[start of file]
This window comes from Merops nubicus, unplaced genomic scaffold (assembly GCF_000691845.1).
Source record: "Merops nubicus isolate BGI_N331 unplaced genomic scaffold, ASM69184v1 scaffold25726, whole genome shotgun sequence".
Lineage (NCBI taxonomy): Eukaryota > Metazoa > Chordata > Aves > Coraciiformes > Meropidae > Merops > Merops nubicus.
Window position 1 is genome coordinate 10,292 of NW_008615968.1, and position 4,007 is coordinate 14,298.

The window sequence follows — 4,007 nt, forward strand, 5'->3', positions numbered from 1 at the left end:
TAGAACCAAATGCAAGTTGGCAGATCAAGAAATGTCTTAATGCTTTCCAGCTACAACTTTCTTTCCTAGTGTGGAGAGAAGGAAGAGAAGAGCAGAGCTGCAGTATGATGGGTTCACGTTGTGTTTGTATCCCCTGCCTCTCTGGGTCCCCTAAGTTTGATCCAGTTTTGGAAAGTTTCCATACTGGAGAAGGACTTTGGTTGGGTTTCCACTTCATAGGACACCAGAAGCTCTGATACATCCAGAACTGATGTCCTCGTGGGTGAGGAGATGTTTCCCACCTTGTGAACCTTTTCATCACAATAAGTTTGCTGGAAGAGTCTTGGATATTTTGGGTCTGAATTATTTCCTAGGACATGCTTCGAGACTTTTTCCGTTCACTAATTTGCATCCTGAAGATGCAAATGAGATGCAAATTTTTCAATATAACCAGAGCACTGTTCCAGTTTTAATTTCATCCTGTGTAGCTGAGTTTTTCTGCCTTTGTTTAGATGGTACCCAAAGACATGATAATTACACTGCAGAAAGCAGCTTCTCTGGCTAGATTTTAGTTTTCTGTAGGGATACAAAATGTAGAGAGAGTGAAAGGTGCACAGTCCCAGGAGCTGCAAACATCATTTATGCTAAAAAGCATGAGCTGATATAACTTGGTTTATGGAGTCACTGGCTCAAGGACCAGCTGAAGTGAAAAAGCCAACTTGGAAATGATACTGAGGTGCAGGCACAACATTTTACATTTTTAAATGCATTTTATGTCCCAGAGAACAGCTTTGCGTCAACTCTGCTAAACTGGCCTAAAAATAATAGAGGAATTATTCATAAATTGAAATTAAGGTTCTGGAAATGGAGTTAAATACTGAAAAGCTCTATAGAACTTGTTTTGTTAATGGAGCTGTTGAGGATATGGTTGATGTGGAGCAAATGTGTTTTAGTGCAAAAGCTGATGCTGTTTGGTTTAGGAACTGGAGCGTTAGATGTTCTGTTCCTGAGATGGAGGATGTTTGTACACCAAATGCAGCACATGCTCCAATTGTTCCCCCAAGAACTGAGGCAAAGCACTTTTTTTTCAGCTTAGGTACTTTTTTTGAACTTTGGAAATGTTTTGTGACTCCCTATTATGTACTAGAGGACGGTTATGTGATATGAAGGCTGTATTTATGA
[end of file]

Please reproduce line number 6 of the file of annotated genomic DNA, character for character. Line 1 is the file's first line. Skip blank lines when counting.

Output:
TAGAACCAAATGCAAGTTGGCAGATCAAGAAATGTCTTAATGCTTTCCAGCTACAACTTTCTTTCCTAGTGTGGAGAGAAGGAAGAGAAGAGCAGAGCTGCAGTATGATGGGTTCACGTTGTGTTTGTATCCCCTGCCTCTCTGGGTCCCCTAAGTTTGATCCAGTTTTGGAAAGTTTCCATACTGGAGAAGGACTTTGGTTGGGTTTCCACTTCATAGGACACCAGAAGCTCTGATACATCCAGAACTGATGTCCTCGTGGGTGAGGAGATGTTTCCCACCTTGTGAACCTTTTCATCACAATAAGTTTGCTGGAAGAGTCTTGGATATTTTGGGTCTGAATTATTTCCTAGGACATGCTTCGAGACTTTTTCCGTTCACTAATTTGCATCCTGAAGATGCAAATGAGATGCAAATTTTTCAATATAACCAGAGCACTGTTCCAGTTTTAATTTCATCCTGTGTAGCTGAGTTTTTCTGCCTTTGTTTAGATGGTACCCAAAGACATGATAATTACACTGCAGAAAGCAGCTTCTCTGGCTAGATTTTAGTTTTCTGTAGGGATACAAAATGTAGAGAGAGTGAAAGGTGCACAGTCCCAGGAGCTGCAAACATCATTTATGCTAAAAAGCATGAGCTGATATAACTTGGTTTATGGAGTCACTGGCTCAAGGACCAGCTGAAGTGAAAAAGCCAACTTGGAAATGATACTGAGGTGCAGGCACAACATTTTACATTTTTAAATGCATTTTATGTCCCAGAGAACAGCTTTGCGTCAACTCTGCTAAACTGGCCTAAAAATAATAGAGGAATTATTCATAAATTGAAATTAAGGTTCTGGAAATGGAGTTAAATACTGAAAAGCTCTATAGAACTTGTTTTGTTAATGGAGCTGTTGAGGATATGGTTGATGTGGAGCAAATGTGTTTTAGTGCAAAAGCTGATGCTGTTTGGTTTAGGAACTGGAGCGTTAGATGTTCTGTTCCTGAGATGGAGGATGTTTGTACACCAAATGCAGCACATGCTCCAATTGTTCCCCCAAGAACTGAGGCAAAGCACTTTTTTTTCAGCTTAGGTACTTTTTTTGAACTTTGGAAATGTTTTGTGACTCCCTATTATGTACTAGAGGACGGTTATGTGATATGAAGGCTGTATTTATGA